b-it Lecture Series in Life Science Informatics: Statistical and Algorithmic Bioinformatics Winter Semester 2012/2013
b-it Professor Holger Fröhlich organises as in the previous years - a lecture lecture series in this winter semester. This winter semester the focus is: Statistical and Algorithmic Bioinformatics. All lectures will be held in b-it Lecture hall at 17.00 hours (5.00 pm).
Modeling heterogeneities in gene expression during cellular decisions
Prof. Dr. Dr. Fabian Theis German Research Center for Environmental Health, Technical University Munich, Germany
Cell-to-cell variations in gene expression underlie many biological processes. Currently more and more experimental tools are becoming available in order to observe these variations, and to draw conclusions on underlying processes - for instance Munsky et al [MSB 2009] have shown that such information can be used for reducing model indeterminacies. However, given these experimental advances, we are now facing a series on computational questions dealing with these data, since classical analysis tools are often tailored to population averages.
Here I will present three such analyses and models on different scales: I will start with a genome-scale mixture model for the analysis of microarray data from stochastic profiling, first proposed by Janes et al [Nat Meth 2010]. Then I will discuss the analysis of single-cell PCR expressions using nonlinear dimension reduction with an application to data from embryonic stem cell differentiation. I will finish with a molecular model of blood cell differentiation trained from time-lapse microscopy data.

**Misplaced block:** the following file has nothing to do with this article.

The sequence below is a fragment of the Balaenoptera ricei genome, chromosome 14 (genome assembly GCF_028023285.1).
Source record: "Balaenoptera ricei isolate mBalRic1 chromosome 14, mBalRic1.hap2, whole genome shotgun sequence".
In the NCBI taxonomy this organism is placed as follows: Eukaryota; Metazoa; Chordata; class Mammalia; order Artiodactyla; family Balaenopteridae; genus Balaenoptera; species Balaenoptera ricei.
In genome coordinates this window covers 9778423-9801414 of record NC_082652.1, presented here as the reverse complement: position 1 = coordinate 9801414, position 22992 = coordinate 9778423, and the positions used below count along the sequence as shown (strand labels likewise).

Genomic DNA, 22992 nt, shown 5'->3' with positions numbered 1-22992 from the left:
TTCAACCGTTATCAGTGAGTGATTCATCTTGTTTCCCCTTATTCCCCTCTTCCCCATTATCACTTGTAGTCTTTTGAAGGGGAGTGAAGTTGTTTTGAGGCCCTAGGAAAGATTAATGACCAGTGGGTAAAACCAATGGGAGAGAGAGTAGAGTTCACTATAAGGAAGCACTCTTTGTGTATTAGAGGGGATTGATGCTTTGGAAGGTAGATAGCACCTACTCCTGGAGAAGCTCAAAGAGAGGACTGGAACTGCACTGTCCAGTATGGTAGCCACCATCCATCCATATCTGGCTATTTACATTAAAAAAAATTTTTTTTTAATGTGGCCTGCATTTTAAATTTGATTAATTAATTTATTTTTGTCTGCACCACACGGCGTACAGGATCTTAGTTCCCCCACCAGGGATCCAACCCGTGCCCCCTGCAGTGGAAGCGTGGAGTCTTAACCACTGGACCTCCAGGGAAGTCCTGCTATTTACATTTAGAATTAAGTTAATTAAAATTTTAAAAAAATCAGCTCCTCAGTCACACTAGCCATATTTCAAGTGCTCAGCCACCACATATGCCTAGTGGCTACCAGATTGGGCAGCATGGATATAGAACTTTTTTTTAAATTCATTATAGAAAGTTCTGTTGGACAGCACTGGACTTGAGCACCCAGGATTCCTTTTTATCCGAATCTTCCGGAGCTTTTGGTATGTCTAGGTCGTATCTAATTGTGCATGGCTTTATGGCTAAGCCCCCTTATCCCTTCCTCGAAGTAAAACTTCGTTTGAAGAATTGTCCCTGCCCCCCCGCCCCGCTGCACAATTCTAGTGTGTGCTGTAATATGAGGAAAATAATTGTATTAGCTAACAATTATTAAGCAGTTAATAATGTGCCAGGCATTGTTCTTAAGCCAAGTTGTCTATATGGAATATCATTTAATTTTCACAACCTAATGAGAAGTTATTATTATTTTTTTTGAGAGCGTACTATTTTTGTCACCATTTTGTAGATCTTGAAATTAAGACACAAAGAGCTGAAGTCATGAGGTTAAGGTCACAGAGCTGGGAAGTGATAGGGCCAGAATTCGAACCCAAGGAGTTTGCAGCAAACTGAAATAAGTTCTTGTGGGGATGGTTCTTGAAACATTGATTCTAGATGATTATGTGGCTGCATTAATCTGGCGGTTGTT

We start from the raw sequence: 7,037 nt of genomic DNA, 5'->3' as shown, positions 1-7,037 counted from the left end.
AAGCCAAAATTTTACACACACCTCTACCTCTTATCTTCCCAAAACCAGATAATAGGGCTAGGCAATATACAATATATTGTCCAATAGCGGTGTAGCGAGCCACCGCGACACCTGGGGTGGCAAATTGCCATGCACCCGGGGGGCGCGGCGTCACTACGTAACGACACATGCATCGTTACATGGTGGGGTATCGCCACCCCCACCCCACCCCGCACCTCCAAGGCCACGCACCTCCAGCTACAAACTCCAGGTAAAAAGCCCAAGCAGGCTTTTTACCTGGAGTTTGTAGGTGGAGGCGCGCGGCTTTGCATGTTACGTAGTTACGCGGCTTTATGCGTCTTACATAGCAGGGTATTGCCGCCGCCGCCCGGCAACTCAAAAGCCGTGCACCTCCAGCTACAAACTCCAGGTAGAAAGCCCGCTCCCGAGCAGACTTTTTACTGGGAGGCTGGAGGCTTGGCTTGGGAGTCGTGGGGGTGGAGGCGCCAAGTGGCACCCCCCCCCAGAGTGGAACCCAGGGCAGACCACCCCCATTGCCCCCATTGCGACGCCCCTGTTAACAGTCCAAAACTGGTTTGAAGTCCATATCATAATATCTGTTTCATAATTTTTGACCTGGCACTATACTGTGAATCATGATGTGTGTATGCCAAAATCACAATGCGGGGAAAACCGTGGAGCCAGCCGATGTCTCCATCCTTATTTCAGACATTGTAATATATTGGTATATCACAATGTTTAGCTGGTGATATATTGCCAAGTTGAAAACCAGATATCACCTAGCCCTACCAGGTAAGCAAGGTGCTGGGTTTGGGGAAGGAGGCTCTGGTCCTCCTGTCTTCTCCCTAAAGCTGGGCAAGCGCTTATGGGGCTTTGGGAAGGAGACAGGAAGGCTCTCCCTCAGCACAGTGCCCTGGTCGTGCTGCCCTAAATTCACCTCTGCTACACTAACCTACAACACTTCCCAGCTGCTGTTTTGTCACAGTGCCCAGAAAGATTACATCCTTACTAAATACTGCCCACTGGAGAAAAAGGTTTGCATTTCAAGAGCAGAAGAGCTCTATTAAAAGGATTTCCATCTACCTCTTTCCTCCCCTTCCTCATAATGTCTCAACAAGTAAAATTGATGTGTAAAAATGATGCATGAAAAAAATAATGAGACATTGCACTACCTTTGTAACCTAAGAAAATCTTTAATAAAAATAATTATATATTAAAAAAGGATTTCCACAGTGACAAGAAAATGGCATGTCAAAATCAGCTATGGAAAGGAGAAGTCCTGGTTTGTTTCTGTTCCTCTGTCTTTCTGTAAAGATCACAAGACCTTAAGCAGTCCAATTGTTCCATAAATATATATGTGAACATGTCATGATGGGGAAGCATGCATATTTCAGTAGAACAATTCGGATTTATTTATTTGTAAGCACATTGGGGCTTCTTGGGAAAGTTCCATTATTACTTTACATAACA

Network learning for disease biology
Dr. Sach Mukherjee The Nederlandse Cancer Institute, Division of Biochemistry, Amsterdam, the Netherlands
More information about the speaker
An emerging approach in systems biology and personalized medicine is that of relating molecular networks to disease outcomes and treatment. In a nutshell, the idea is that networks that describe biology relevant to disease phenotypes may differ between patients, or between patient subpopulations. A major computational challenge is to develop algorithms and protocols by which to characterise such network variation in a systematic manner and thereby better understand drug response or disease progression.
Using cancer signalling as an paradigmatic example, I will discuss our ongoing efforts to develop network inference approaches for this problem, including scalable tools for time-course data, non-linear models and validation frameworks that can be applied in the complex mammalian settings relevant to disease biology. Along the way I will discuss some of the caveats and fundamental concerns in this general area.
Machine Learning and the Missing Heritability of Complex Diseases
Prof. Dr. Karsten Borgwardt Max Planck Institute for Developmental Biology and for Intelligent Systems, Tübingen, Germany
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Around the world, large genetics consortia are collecting genotypic and phenotypic data to discover the genes underlying complex, heritable diseases. However, the genes discovered to date only explain an unsatisfactory fraction of the heritability observed. This phenomenon is referred to as the problem of "missing heritability".
In my talk, I will describe how machine learning can help to discover the missing heritability of complex diseases and will report findings and results of our current work in this direction.